Grace to you and peace from God our creator and from our Lord and Savior Jesus the Christ, by the power of the Holy Spirit, Amen.
How are your Christmas preparations going? … that bad, huh? Is your tree up? Is it decorated? What about the outside of your house, is that all ready for Christmas? House cleaned for guests or parties? Christmas cards sent? All your presents bought yet for all your kids and grandkids? Are they all wrapped? Are all your cookies baked? Travel plans finalized? Gosh, I’m tired just thinking about all the things I still have to do yet!
These texts for this 2rd week in Advent aren’t exactly helping, either. Here we are, half way through, and there is still no sign of Mary, Joseph, angels, shepherds, wise men, star, manger, no Christmas NOTHIN’.
Instead, we have… John the Baptist. He is NOT one we usually associate with Christmas cheer… and we certainly will never find HIM on a Christmas card, or as one of the light-up, blow-up characters we see in people’s yards. I think it’s kind of hilarious that we see just about EVERYTHING ELSE on Christmas cards and as those blowup, light up characters…. Polar bears, snow globes, penguins, Yoda, Snoopy driving a Christmas train… Maybe a Mary and Joseph… everyone BUT John the Baptist!
Which is such a shame, because John the Baptist is perfect for this role – a larger-than-life, weirdly dressed guy with a strange diet, living out on the edge of town, doing his preaching and baptizing thing.
Bur really, John’s job is NOT to look pretty on his own Christmas card. His message is a baptism of repentance and “Preparing the way of the Lord” out in the wilderness… and that sounds kind of weird on a Christmas card, doesn’t it?
As much as he seems like a rock star, John is pretty clear about what his role is in the coming kingdom of God – he’s the opening before the main attraction, the guy who gets the crowd pumped up, the billboard that tells you how long until the rest stop. He’s laying the groundwork for what it to come – because something so amazing is about to happen, it is going to just BLOW people’s minds. It’s going to be a complete reorienting of everything - the desert highways will become straight, the valleys will be lifted up, the mountains will be made low, the uneven ground will be made level and walkable, and the rough places flattened out.
If John DID have a Christmas card, the inside might say, “You think I’M ‘out of this world’? Buckle up, buttercup. You ain’t seen NOTHING yet!”
|Meme credit: Mike Russo|
He is of course talking about Jesus. The word of God made flesh. The son of God. The Christ, the anointed. The lamb of God who takes away the sins of the world, the prince of peace. Mark spells it out in his first sentence: the beginning of the good news of Jesus Christ, the Son of God. THIS is who we are getting ready for during these four weeks before Christmas, which we call the season of Advent.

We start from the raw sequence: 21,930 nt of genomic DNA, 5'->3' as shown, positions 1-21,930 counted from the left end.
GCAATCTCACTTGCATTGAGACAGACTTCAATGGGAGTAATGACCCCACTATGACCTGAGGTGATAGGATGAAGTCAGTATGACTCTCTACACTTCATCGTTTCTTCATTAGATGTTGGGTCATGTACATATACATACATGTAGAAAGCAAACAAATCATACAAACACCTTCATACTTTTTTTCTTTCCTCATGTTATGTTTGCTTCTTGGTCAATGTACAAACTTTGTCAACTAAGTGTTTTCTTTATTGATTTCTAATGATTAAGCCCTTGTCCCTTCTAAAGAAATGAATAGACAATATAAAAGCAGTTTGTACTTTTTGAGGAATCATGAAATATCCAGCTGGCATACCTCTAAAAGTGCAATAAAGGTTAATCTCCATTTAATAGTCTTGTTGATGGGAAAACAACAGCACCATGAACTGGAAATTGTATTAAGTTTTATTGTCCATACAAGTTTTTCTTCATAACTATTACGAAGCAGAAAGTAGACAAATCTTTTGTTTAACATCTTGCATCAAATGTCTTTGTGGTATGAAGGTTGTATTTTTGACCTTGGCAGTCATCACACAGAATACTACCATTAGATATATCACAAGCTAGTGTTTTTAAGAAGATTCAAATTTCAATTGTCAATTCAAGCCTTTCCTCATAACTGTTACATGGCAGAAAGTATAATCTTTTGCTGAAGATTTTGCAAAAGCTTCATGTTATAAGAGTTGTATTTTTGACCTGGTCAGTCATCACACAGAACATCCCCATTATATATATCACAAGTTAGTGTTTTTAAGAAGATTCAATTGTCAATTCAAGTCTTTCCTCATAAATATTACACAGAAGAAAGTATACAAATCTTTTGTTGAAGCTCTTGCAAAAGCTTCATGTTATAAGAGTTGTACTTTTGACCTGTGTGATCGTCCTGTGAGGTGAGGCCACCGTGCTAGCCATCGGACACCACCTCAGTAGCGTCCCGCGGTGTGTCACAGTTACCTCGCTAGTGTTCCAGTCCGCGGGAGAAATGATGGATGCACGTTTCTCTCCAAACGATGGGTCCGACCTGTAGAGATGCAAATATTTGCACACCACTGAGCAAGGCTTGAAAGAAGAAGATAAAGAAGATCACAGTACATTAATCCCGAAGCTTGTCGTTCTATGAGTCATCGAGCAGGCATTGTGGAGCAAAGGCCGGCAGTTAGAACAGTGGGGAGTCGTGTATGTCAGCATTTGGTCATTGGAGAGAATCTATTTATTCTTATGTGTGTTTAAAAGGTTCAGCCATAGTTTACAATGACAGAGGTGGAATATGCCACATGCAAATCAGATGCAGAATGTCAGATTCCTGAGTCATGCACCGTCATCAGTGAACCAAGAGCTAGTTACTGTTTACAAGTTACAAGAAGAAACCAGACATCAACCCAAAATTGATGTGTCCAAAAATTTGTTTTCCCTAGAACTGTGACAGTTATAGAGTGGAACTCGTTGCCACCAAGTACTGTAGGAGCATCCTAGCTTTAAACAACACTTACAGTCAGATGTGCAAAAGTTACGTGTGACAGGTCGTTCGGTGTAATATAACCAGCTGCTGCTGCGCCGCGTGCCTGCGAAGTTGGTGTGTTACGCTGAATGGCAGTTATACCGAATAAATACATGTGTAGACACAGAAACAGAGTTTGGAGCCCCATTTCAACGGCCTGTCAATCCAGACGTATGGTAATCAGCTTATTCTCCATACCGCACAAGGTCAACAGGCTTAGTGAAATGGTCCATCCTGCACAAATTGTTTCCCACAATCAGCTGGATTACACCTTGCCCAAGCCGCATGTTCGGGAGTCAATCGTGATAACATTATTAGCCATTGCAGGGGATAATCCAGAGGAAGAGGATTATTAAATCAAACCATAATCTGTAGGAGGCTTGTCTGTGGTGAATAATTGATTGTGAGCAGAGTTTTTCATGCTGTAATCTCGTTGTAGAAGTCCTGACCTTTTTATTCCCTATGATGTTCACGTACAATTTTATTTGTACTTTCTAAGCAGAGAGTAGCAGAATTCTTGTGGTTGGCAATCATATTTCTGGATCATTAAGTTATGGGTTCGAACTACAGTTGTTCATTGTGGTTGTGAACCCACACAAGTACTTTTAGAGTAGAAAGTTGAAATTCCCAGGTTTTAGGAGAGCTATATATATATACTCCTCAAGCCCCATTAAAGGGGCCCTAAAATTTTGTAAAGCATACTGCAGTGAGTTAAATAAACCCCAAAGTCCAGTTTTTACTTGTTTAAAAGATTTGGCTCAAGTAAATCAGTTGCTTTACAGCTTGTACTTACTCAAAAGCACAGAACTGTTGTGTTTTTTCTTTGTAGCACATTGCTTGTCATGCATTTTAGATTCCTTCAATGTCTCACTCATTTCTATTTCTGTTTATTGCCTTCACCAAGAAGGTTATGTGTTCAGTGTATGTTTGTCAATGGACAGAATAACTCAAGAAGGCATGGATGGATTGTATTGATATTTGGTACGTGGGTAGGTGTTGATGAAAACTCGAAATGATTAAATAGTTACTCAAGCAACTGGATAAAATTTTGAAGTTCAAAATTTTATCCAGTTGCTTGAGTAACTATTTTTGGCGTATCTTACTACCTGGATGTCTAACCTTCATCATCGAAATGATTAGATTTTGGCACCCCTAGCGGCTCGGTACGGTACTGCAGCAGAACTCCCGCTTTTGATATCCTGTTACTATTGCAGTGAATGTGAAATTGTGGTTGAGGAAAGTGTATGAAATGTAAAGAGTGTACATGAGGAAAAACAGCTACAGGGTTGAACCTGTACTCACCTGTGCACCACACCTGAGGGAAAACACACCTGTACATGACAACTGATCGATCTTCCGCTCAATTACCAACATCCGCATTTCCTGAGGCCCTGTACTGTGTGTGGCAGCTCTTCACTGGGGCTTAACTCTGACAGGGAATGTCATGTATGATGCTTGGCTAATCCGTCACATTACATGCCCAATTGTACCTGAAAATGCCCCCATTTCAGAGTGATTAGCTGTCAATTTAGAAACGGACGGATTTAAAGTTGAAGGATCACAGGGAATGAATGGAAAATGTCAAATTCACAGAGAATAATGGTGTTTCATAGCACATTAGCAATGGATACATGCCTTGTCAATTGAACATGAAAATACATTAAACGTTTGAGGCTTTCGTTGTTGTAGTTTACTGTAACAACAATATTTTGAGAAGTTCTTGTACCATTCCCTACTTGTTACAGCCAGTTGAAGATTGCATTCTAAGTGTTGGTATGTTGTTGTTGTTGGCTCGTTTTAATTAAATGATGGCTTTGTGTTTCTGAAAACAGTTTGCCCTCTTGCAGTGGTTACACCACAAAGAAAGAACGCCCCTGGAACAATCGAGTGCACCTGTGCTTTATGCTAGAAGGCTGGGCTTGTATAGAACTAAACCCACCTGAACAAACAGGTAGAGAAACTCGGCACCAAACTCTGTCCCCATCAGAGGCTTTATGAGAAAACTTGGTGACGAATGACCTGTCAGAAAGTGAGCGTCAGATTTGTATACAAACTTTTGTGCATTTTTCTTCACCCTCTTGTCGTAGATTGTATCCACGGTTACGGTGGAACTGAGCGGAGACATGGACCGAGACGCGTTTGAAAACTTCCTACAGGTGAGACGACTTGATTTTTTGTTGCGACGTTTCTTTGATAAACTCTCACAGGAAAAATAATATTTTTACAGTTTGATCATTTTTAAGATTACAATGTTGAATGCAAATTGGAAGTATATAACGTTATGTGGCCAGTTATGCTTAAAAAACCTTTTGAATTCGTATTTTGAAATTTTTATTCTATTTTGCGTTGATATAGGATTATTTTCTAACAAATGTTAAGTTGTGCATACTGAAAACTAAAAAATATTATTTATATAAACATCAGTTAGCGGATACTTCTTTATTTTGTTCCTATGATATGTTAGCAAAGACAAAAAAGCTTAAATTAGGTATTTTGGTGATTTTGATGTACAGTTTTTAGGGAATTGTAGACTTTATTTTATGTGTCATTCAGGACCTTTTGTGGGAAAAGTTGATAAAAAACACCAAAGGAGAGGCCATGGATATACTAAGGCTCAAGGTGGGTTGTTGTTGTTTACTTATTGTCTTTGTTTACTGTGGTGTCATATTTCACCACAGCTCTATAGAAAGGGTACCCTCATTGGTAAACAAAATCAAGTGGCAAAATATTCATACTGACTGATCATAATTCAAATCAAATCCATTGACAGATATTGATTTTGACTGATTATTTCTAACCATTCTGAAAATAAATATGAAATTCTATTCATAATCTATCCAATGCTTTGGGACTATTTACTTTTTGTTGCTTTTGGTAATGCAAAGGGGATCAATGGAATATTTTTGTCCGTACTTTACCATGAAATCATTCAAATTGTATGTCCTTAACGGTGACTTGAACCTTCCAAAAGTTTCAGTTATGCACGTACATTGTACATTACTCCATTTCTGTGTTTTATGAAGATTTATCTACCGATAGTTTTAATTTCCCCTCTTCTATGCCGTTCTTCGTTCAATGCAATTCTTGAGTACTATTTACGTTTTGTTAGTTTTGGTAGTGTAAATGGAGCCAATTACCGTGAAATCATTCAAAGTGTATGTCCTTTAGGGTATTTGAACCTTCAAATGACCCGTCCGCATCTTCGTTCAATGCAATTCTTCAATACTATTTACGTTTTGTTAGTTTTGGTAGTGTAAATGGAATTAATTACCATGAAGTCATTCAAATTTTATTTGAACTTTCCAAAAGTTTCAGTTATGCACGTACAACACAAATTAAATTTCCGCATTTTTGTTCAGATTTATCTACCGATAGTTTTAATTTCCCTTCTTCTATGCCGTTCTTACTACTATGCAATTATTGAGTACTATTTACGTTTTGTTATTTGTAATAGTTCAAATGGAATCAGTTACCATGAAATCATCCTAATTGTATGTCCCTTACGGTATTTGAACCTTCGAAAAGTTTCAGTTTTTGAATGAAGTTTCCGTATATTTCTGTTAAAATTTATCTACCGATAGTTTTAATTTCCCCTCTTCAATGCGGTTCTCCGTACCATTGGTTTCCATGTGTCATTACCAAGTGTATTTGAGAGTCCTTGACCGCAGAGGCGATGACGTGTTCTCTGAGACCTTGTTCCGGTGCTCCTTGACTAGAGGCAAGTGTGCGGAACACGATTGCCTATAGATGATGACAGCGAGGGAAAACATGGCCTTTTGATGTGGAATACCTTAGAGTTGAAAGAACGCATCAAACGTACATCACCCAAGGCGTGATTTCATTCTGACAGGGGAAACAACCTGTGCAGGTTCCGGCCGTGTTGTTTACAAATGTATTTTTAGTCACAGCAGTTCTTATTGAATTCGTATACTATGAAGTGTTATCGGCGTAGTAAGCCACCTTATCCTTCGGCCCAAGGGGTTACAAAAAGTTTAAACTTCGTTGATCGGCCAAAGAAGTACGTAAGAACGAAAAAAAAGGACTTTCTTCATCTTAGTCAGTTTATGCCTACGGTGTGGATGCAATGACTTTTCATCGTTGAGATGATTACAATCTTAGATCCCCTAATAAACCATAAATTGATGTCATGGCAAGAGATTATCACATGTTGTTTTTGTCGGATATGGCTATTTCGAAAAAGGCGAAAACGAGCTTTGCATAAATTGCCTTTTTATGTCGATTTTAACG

But you may have noticed… that this is NOT the message we’re getting from pretty much everywhere else. The church kind of feels like it’s John the Baptist in a Christmas-overdrive world every December – we’ve had nothing but texts about getting ready, staying awake, and preparing for Jesus for weeks now… when all around us, we’ve heard nothing but Christmas songs and seen nothing but Santas, Christmas trees, and ads for stuff, stuff, and MORE STUFF!!! We find ourselves caught between ramped up secular Christmas in all it’s trimmings, and in celebrating the birth of Jesus. We’re constantly bombarded, distracted, stressed, and depressed this time of year, aren’t we? Can I get an Amen?
We can’t get away from it… it’s on the radio… in every store… even as we drive. If you’re coming from the north down 413, you’ll notice that every few weeks Peddlers Village advertises some new event happening. Last week, I noticed a new one is up – have you seen it? It says simply, “Now is the time to shop.” Yikes.
So, what are our choice here? Are we to go don some fur and head out into the fields of Bucks County, to eat bugs and completely separate ourselves from the world in order to find the “true meaning of Christmas”? Tempting…. But perhaps not. Or are we to completely succumb to the barrage of Christmas cheer?
What if… Jesus can still be found… even during the frenzied preparations for Christmas? What a novel thought. What if the very “material rituals of getting ready for Christmas – the very distractions that are accused of removing Christ from the celebration – can constitute gateways to deeper faith”? (quote from "A Season of Little Sacraments")